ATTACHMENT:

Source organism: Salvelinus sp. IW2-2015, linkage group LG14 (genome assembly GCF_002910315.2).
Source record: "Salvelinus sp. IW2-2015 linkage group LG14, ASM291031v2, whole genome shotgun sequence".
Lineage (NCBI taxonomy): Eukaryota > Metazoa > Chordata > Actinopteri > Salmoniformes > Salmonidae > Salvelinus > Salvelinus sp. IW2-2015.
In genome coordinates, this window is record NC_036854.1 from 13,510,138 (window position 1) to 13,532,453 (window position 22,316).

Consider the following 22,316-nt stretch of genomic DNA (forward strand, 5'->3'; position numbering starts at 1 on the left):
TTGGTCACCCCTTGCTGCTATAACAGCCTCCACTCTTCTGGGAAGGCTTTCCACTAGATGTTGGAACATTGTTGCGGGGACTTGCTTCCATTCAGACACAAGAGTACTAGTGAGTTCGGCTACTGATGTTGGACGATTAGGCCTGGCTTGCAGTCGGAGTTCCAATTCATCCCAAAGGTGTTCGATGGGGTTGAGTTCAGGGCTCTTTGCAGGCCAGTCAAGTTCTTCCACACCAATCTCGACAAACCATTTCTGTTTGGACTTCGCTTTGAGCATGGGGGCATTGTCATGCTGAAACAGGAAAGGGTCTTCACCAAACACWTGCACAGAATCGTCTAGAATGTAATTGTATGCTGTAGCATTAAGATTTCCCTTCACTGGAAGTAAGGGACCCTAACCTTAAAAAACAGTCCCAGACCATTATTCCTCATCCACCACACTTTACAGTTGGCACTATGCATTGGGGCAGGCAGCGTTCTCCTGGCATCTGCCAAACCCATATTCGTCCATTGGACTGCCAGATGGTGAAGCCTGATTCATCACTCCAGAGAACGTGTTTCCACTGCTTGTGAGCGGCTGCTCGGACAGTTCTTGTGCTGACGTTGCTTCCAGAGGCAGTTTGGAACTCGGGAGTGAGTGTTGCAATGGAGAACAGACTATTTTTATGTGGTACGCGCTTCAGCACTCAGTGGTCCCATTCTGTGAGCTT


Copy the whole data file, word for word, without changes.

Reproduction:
Source organism: Salvelinus sp. IW2-2015, linkage group LG14 (genome assembly GCF_002910315.2).
Source record: "Salvelinus sp. IW2-2015 linkage group LG14, ASM291031v2, whole genome shotgun sequence".
Lineage (NCBI taxonomy): Eukaryota > Metazoa > Chordata > Actinopteri > Salmoniformes > Salmonidae > Salvelinus > Salvelinus sp. IW2-2015.
In genome coordinates, this window is record NC_036854.1 from 13,510,138 (window position 1) to 13,532,453 (window position 22,316).

Consider the following 22,316-nt stretch of genomic DNA (forward strand, 5'->3'; position numbering starts at 1 on the left):
TTGGTCACCCCTTGCTGCTATAACAGCCTCCACTCTTCTGGGAAGGCTTTCCACTAGATGTTGGAACATTGTTGCGGGGACTTGCTTCCATTCAGACACAAGAGTACTAGTGAGTTCGGCTACTGATGTTGGACGATTAGGCCTGGCTTGCAGTCGGAGTTCCAATTCATCCCAAAGGTGTTCGATGGGGTTGAGTTCAGGGCTCTTTGCAGGCCAGTCAAGTTCTTCCACACCAATCTCGACAAACCATTTCTGTTTGGACTTCGCTTTGAGCATGGGGGCATTGTCATGCTGAAACAGGAAAGGGTCTTCACCAAACACWTGCACAGAATCGTCTAGAATGTAATTGTATGCTGTAGCATTAAGATTTCCCTTCACTGGAAGTAAGGGACCCTAACCTTAAAAAACAGTCCCAGACCATTATTCCTCATCCACCACACTTTACAGTTGGCACTATGCATTGGGGCAGGCAGCGTTCTCCTGGCATCTGCCAAACCCATATTCGTCCATTGGACTGCCAGATGGTGAAGCCTGATTCATCACTCCAGAGAACGTGTTTCCACTGCTTGTGAGCGGCTGCTCGGACAGTTCTTGTGCTGACGTTGCTTCCAGAGGCAGTTTGGAACTCGGGAGTGAGTGTTGCAATGGAGAACAGACTATTTTTATGTGGTACGCGCTTCAGCACTCAGTGGTCCCATTCTGTGAGCTT